I have heard that university coursework is more theoretical in nature. How relevant is this to industry work?

There’s two large elements of this question:

- Is the coursework at uni only theoretical in nature?
- If the coursework at uni is largely theoretical, is that applicable to a job at a large technology firm like Facebook?

For (1) – this is highly dependent on the school that you go to (an engineering school or a liberal arts college?), the subfield of computer science that you go into (EECS or Machine Learning?) and the specific classes you choose to take (programming languages or operating systems?).

However, every school will have both a mix of theory and practice. And I’ve never heard of any computer science program that does not require its students to know how to program at the level that would be required to work at a place like Google or FB. I have a B.A. in Computer Science from a liberal arts school and I still took a lot of programming classes with practical projects that people use today. If you decided to teach yourself how to program you might be able to not learn many of the core concepts of computer science: datastructures and algorithms, P=NP, Turing Machines, big O notation, etc.,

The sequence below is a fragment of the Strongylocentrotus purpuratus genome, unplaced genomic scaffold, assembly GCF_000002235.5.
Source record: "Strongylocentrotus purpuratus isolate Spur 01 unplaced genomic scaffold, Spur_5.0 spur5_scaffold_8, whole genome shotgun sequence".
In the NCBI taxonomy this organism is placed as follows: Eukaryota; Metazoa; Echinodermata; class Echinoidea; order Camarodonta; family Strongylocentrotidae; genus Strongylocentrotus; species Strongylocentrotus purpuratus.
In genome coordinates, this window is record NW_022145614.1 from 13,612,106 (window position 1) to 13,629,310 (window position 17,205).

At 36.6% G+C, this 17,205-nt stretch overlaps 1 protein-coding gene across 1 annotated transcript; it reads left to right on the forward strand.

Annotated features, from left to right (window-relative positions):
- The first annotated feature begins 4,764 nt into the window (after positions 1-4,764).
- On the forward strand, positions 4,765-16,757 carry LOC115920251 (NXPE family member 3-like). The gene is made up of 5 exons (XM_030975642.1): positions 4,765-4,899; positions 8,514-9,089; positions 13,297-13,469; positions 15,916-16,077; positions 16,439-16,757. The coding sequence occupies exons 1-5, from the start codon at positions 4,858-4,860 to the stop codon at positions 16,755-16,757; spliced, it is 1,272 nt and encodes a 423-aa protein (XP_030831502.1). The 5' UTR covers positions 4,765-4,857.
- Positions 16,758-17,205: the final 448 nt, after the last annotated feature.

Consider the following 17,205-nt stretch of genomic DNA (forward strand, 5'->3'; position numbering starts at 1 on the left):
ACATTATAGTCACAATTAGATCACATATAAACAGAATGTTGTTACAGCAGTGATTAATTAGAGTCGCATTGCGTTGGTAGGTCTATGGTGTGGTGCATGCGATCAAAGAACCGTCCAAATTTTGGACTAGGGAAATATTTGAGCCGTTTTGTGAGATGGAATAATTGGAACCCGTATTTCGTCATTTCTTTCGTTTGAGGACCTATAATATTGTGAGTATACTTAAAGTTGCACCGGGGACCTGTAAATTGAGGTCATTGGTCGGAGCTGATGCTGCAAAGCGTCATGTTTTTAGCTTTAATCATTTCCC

I think it’d be a mistake to think of school as ‘theory’ and work as ‘practice.’

For (2) – while day to day most of your time will likely be spent doing practical coding work, the theoretical side of computer science is important to understanding the context around what you’re doing and how to design algorithms. One example is if you have a list of numbers in python, say: [1 , 2, 3] and you sort the list using a library function like “list.sort()” what’s actually happening? How long will this take? Is there even a way to make it faster or can I mathematically prove to you this is the fastest that the function can be? So in the process of coding you “don’t know what you don’t know” and a formal computer science education can uncover those for you.